extras off-site so if the building burns down you're left with more than
a puddle of plastic, and/or investing in a "media chest" which is
designed to protect these materials from a fire (a normal
good-enough-for-papers box is inadequate for computer or photographic
media).
Anonymous
June 4, 2005 12:55:51 PM

Archived from groups: rec.audio.pro (More info?)

Joe Kesselman wrote:
>
> 2) Remember, digital-to-digital copying is lossless. So any time you're
> nervous about how much life is left in your media, just recopy to fresh
> media, thereby resetting the clock. Yeah, it's a hassle unless you've
> either got a relatively small pile of archives or some form of automated
> media handling system, but fighting entropy takes energy...

WAV files have no inherent error correction. Compute and store
checksums for them, preferably on separate media. Run a scripted
process regularly to verify the archive integrity. This gets difficult
or impossible with large numbers of optical disks.
June 4, 2005 7:10:01 PM

Archived from groups: rec.audio.pro (More info?)

If you are archiving then there is a difference between CD and DVD
lifetimes. I believe the latter are intended for 100 years whereas many
have had less than happy experiences with old CDs. At high resolution
you do not get much on a CD. I would suggest DVD is the better option.
Anonymous
June 4, 2005 9:34:05 PM

Archived from groups: rec.audio.pro (More info?)

Kurt Albershardt <kurt@nv.net> wrote:
>Joe Kesselman wrote:
>>
>> 2) Remember, digital-to-digital copying is lossless. So any time you're
>> nervous about how much life is left in your media, just recopy to fresh
>> media, thereby resetting the clock. Yeah, it's a hassle unless you've
>> either got a relatively small pile of archives or some form of automated
>> media handling system, but fighting entropy takes energy...
>
>WAV files have no inherent error correction. Compute and store
>checksums for them, preferably on separate media. Run a scripted
>process regularly to verify the archive integrity. This gets difficult
>or impossible with large numbers of optical disks.

That's what the filesystem is for!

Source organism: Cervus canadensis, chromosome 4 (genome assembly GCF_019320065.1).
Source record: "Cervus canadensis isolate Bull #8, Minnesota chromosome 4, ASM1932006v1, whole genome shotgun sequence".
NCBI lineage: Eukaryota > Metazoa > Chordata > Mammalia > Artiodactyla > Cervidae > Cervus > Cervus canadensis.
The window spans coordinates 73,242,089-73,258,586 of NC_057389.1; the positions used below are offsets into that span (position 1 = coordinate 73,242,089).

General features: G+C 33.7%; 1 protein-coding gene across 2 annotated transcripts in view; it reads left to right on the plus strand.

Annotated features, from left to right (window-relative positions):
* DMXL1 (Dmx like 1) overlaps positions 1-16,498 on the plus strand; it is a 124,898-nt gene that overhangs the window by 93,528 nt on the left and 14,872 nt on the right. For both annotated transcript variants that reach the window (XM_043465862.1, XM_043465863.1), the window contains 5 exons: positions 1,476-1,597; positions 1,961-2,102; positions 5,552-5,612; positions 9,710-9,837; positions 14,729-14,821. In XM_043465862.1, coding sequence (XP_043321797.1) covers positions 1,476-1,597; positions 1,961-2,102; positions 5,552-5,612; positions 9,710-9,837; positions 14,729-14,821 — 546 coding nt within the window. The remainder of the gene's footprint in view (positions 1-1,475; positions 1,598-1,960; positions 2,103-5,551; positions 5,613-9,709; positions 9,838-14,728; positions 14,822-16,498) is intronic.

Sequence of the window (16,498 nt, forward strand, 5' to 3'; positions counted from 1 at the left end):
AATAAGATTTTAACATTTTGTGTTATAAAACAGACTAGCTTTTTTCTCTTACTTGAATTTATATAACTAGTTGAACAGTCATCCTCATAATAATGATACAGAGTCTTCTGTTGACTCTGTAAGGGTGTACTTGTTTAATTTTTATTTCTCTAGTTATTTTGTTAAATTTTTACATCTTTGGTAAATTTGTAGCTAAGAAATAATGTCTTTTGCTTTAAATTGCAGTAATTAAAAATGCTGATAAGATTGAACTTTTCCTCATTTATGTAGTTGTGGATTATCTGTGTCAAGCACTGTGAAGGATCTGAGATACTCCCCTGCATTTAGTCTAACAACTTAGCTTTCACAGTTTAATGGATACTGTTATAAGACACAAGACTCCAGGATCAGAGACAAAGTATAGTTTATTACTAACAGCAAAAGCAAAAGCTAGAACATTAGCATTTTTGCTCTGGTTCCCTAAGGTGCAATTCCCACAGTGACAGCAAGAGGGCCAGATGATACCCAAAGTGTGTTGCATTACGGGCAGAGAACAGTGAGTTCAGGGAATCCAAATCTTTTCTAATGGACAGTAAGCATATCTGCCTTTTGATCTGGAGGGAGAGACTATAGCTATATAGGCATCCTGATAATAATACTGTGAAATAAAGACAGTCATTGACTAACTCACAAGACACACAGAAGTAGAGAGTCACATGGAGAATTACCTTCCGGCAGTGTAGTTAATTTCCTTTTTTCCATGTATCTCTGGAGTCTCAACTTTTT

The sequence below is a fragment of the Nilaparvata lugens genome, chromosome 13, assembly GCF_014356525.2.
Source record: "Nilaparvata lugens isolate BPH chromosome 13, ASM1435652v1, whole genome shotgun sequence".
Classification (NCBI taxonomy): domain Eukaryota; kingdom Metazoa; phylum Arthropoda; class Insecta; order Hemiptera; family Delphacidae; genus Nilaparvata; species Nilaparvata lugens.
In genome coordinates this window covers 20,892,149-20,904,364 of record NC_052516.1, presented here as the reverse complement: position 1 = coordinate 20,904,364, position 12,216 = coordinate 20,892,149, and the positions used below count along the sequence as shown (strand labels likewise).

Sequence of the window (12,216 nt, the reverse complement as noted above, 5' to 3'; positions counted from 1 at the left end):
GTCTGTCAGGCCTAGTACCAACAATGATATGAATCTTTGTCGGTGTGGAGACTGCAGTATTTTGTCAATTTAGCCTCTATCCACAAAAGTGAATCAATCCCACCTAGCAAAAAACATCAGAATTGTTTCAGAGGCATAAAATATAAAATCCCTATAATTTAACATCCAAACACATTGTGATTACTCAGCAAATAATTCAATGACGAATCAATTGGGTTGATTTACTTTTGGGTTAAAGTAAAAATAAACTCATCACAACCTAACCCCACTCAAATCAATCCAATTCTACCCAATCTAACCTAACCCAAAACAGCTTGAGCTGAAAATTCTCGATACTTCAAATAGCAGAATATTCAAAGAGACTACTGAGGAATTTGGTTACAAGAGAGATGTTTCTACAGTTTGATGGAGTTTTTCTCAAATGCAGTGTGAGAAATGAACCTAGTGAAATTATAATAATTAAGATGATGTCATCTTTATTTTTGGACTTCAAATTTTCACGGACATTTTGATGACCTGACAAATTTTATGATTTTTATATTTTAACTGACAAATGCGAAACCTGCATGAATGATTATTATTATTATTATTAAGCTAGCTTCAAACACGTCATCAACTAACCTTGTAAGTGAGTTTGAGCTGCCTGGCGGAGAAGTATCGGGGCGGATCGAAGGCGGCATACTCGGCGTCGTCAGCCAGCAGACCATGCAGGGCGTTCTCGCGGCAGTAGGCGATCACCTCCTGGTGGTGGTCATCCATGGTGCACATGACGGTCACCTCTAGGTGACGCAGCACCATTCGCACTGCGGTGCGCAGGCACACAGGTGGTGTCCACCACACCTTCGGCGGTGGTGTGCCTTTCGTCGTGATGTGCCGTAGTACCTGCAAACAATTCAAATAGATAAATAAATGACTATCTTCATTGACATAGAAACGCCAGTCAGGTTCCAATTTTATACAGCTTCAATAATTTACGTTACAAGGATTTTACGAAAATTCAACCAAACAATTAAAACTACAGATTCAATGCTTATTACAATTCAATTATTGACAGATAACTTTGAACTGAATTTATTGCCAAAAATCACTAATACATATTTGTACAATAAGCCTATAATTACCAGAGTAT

--scott
--
"C'est un Nagra. C'est suisse, et tres, tres precis."
Anonymous
June 5, 2005 3:33:50 AM

Archived from groups: rec.audio.pro (More info?)

andy wrote:
> If you are archiving then there is a difference between CD and DVD
> lifetimes.

I suspect there's less difference between those than between
brands/qualities of CD media, but I haven't checked the literature
recently. (They shouldn't be _that_ different if a single drive can
happily burn both...?)

DVDs are certainly more convenient since they're higher density. On the
other hand, increased density does mean increases vulnerability to a
Small Random Event unless the ECC has also been beefed up...
Anonymous
June 5, 2005 3:35:39 AM

Archived from groups: rec.audio.pro (More info?)

Scott Dorsey wrote:
> That's what the filesystem is for!

Yep. What gets onto disk is not necessarily just the bits you provided.
I _think_ data CD filesystems do carry some error correction coding, but
I'd have to dig out the spec or consult my nonresident expert to be sure.
Anonymous
June 5, 2005 12:35:01 PM

Archived from groups: rec.audio.pro (More info?)

Joe Kesselman <keshlam-nospam@comcast.net> wrote:
>Scott Dorsey wrote:
>> That's what the filesystem is for!
>
>Yep. What gets onto disk is not necessarily just the bits you provided.
>I _think_ data CD filesystems do carry some error correction coding, but
>I'd have to dig out the spec or consult my nonresident expert to be sure.

They do a huge amount of it. The error rate on the CD is high enough
that it just plain wouldn't work if they didn't.
--scott
--
"C'est un Nagra. C'est suisse, et tres, tres precis."
Anonymous
June 5, 2005 12:50:21 PM

Archived from groups: rec.audio.pro (More info?)

In article <F8SdnTwDfLKX7j_fRVn-hQ@comcast.com>, Joe Kesselman wrote:
>Scott Dorsey wrote:
>> That's what the filesystem is for!
>
>Yep. What gets onto disk is not necessarily just the bits you provided.
>I _think_ data CD filesystems do carry some error correction coding, but
>I'd have to dig out the spec or consult my nonresident expert to be sure.

CD-ROM has an extra ECC layer beyond audio CD at the hardware level. At
the filesystem level there is no additional ECC or EDC.

-- Adam
Anonymous
June 5, 2005 2:00:51 PM

Archived from groups: rec.audio.pro (More info?)

Joe Kesselman wrote:
>
> Yep. What gets onto disk is not necessarily just the bits you provided.
> I _think_ data CD filesystems do carry some error correction coding, but
> I'd have to dig out the spec or consult my nonresident expert to be sure.

Not the filesystem exactly, but when a CD is written in data format (as
opposed to audio), a different (or additional) low level error
correction mechanism is used, which can fully correct higher error rates
by using more redundancy. That's why the raw capacity of a CD with a
file system on it is 650Mb, while for audio it is 750Mb.

--